• Likewise, telling electrum from debased gold required pretty good metallurgy, which was beyond quite a few historical cultures … likewise red gold (gold contaminated with copper).
  • Where appropriate, a mint may actually melt and re-cast foreign coins rather than re-striking them.
  • The survivalist hording gold against the collapse of civilisation is a common trope … as is subverting the standard trope by pointing out that, come the apocalypse, gold may not be worth much.
  • In a minor collapse, however, gold coins can be very valuable indeed.
  • Bullion coins are still sometimes issued to aircrew and special forces who may need to pay - or bribe - remote peoples with limited interest in fiat currency. This is typically an alternative to a blood chit.
  • In some times and places, there may be non-financial objections to foreign coin - as well as the obligation to exchange noted above, foreign coins may have unacceptable political or religious images on them: for a real world example, consider the implications of attempting to spend a Nazi era gold reichmark … well, anywhere really, but doing so in Tel Aviv (or, come to think of it Berlin … actually, Berlin might be worse…) could be a bit lively. Any coinage, in fact, that will raise the question: "where the hell did you get this?".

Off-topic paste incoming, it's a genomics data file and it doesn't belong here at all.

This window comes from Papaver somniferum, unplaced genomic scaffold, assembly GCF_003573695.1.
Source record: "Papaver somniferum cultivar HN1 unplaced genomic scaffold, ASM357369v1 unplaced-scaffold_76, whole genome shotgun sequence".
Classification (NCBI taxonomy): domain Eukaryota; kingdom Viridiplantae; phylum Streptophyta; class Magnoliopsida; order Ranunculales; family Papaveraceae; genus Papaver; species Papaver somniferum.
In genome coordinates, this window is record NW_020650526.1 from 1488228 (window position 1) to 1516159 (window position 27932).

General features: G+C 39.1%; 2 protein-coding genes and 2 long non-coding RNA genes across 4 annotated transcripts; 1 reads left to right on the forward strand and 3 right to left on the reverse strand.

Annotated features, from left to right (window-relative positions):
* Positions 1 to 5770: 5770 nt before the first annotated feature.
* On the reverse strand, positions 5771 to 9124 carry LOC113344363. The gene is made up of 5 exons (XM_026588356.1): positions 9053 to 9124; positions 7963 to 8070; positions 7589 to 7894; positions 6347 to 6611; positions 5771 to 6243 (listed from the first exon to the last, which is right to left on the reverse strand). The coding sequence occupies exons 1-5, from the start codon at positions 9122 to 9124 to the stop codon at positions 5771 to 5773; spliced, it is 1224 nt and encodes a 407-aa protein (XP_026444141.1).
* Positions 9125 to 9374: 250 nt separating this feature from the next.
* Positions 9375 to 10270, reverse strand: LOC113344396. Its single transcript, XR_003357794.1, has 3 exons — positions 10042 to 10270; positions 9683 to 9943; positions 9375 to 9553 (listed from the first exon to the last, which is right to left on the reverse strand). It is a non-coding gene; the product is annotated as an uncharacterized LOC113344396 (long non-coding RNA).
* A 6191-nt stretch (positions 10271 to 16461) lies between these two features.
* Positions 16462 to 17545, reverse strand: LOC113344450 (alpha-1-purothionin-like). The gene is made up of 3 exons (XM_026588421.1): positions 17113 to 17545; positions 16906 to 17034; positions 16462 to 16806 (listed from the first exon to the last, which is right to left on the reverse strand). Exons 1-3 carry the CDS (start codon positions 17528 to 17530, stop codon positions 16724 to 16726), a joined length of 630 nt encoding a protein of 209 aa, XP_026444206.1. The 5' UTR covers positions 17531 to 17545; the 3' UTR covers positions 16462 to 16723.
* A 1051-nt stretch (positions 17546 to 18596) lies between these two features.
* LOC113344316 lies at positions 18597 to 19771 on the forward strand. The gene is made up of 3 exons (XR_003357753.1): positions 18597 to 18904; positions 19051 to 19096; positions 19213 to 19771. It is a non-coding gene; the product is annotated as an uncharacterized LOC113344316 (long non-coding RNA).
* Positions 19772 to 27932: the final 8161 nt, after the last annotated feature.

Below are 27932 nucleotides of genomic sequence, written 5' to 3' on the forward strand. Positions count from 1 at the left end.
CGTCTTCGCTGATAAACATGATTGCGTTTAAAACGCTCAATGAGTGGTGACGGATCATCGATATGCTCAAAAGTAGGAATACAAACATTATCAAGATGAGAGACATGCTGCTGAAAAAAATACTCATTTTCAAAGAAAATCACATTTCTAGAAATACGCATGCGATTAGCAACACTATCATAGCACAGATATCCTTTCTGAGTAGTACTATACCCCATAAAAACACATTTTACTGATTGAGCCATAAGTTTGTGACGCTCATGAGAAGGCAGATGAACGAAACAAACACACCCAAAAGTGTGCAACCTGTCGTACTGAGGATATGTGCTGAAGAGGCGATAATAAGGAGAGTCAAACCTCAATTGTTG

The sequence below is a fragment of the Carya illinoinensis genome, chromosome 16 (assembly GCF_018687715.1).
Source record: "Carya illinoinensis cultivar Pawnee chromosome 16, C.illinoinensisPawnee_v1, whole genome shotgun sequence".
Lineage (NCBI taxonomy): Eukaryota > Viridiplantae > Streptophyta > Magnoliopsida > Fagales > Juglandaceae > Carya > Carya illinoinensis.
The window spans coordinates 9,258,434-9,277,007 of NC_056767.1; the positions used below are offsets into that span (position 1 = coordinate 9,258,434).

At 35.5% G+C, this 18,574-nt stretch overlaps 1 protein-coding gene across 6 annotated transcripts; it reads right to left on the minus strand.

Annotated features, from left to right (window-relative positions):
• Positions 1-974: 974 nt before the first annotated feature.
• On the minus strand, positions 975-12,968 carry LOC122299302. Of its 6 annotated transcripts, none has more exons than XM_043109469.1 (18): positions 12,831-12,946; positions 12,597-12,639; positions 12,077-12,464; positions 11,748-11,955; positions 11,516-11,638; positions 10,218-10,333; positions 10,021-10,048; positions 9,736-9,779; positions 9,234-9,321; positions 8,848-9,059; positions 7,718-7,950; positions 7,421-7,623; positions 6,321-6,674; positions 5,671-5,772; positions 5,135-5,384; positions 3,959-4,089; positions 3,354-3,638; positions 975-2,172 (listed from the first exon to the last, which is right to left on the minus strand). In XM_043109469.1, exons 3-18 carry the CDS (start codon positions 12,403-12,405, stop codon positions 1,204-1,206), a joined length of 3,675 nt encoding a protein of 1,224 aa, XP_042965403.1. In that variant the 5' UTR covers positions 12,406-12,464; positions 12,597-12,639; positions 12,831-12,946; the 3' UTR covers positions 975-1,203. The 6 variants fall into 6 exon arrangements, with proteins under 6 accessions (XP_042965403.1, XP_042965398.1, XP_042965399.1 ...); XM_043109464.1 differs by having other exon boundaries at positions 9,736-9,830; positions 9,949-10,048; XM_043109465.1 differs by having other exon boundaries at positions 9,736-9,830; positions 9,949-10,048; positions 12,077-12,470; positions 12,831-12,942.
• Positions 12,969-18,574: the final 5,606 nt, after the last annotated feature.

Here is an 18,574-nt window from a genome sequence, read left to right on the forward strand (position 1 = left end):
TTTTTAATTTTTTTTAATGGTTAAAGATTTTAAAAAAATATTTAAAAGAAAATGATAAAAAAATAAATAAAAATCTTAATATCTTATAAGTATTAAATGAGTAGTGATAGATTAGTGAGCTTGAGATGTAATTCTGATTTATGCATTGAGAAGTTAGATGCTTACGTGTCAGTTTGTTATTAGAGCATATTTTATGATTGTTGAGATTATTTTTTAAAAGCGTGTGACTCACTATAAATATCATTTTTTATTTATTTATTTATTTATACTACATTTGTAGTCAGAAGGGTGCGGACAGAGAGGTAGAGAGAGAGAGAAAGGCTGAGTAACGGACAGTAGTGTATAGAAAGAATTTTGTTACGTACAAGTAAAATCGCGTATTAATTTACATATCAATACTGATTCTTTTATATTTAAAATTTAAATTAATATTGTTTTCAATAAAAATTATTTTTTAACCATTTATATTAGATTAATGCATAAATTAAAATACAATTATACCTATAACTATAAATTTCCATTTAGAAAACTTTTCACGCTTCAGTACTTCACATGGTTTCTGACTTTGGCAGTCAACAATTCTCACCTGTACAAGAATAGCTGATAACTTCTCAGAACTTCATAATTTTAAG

• The obligation to change coinage was a favourite treasure sink in old school fantasy RPGs - PCs were regularly expected to change their money into local legal tender on entering new cities (or at least nations, although for the sword-and-sorcery roots fiction the city state was a standard unit of business), with a percentage fee.